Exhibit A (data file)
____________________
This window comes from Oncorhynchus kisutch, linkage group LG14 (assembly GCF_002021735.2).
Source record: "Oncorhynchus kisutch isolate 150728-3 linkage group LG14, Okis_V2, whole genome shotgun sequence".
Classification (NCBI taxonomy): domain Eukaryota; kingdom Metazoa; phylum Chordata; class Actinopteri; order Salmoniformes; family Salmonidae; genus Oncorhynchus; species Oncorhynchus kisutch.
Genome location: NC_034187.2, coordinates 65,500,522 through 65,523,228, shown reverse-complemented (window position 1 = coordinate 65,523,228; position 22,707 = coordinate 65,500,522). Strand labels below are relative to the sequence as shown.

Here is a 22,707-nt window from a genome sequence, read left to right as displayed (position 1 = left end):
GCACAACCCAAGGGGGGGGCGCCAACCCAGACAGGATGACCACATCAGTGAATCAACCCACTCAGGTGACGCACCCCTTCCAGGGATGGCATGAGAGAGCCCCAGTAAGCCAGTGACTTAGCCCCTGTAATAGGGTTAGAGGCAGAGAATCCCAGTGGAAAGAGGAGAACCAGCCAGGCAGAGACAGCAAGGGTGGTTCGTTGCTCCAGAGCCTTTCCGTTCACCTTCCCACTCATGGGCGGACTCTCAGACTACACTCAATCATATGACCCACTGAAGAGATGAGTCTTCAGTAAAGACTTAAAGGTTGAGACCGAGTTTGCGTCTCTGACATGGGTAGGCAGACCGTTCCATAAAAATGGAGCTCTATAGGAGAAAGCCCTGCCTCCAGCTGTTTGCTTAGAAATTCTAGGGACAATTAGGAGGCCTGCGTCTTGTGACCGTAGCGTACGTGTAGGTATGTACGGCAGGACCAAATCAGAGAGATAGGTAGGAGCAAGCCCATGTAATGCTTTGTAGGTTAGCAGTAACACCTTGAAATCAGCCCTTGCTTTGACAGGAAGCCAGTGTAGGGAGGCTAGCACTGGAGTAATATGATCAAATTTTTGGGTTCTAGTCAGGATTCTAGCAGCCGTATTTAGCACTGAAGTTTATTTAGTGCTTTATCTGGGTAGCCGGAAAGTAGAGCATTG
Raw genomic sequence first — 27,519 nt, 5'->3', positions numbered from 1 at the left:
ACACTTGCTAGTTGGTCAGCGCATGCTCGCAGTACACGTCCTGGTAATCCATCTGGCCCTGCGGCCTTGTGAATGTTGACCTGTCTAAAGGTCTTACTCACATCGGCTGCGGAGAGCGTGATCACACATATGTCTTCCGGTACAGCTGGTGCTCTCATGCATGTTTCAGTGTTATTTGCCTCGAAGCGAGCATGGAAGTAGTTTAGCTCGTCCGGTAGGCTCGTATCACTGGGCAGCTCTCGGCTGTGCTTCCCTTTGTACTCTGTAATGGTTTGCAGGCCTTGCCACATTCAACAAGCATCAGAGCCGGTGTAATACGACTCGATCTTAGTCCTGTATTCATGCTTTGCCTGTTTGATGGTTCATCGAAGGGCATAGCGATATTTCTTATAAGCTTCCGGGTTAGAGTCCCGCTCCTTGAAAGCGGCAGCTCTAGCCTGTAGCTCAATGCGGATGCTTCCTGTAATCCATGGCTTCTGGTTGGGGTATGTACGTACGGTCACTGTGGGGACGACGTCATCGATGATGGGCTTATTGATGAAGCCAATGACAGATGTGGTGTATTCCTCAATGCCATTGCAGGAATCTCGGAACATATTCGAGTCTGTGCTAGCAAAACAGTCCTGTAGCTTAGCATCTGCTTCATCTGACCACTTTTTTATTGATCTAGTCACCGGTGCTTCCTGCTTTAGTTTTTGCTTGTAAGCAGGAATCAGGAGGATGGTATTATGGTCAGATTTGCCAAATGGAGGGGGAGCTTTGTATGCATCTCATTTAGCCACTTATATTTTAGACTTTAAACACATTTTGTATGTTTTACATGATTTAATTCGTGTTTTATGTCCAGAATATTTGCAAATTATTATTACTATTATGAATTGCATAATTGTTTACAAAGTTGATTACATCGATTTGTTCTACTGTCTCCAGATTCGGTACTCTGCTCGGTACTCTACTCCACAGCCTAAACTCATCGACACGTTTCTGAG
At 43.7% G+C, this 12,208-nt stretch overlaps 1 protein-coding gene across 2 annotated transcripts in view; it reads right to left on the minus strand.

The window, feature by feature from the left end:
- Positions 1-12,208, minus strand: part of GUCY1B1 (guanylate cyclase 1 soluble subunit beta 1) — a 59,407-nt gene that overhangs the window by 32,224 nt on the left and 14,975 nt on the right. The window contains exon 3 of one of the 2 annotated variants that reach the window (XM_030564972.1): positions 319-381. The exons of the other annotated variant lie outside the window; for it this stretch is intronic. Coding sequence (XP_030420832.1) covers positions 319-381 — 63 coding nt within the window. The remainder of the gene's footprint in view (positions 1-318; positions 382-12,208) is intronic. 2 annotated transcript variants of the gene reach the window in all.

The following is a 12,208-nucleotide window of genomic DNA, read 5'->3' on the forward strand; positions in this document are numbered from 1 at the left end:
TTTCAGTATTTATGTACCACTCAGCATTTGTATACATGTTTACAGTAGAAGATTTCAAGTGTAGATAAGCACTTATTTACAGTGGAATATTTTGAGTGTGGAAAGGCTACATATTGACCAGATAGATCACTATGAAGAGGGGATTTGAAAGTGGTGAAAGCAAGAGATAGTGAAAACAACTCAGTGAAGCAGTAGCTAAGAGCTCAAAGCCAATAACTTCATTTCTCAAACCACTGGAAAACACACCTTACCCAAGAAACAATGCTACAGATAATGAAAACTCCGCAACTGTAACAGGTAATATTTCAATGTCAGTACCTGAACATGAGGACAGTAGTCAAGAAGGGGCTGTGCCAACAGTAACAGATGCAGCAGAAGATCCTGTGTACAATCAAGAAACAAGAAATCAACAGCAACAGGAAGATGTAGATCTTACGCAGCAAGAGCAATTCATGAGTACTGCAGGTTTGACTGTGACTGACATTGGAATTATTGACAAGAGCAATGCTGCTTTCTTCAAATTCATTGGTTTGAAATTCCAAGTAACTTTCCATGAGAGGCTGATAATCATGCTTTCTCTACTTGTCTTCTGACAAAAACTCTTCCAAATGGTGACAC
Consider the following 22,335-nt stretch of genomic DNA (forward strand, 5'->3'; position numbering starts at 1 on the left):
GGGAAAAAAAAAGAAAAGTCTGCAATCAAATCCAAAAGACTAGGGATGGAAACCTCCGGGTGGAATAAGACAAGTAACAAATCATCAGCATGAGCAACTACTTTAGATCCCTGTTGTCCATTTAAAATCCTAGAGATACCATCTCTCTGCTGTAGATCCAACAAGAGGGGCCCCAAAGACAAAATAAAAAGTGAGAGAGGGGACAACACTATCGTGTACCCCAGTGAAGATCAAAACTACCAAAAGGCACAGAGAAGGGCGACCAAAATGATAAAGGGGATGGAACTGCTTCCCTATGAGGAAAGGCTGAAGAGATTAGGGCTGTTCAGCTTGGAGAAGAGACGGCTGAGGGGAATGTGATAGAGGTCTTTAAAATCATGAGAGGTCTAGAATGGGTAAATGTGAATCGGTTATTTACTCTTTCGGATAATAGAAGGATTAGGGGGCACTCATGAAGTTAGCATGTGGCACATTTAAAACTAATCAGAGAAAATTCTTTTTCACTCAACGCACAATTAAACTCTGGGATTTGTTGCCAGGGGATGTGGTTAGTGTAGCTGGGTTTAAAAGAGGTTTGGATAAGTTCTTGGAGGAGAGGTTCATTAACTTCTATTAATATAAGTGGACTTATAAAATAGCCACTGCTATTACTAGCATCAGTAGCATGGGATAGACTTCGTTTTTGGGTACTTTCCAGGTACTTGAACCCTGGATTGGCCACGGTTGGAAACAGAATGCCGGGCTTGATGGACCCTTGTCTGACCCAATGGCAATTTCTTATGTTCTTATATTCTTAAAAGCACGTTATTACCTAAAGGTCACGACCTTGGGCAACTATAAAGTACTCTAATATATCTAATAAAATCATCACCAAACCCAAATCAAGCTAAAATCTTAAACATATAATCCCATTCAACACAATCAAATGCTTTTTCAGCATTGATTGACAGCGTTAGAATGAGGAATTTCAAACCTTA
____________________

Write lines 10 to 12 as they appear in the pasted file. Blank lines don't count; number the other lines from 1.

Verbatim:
The window, feature by feature from the left end:
- Positions 1-12,208, minus strand: part of GUCY1B1 (guanylate cyclase 1 soluble subunit beta 1) — a 59,407-nt gene that overhangs the window by 32,224 nt on the left and 14,975 nt on the right. The window contains exon 3 of one of the 2 annotated variants that reach the window (XM_030564972.1): positions 319-381. The exons of the other annotated variant lie outside the window; for it this stretch is intronic. Coding sequence (XP_030420832.1) covers positions 319-381 — 63 coding nt within the window. The remainder of the gene's footprint in view (positions 1-318; positions 382-12,208) is intronic. 2 annotated transcript variants of the gene reach the window in all.

The following is a 12,208-nucleotide window of genomic DNA, read 5'->3' on the forward strand; positions in this document are numbered from 1 at the left end: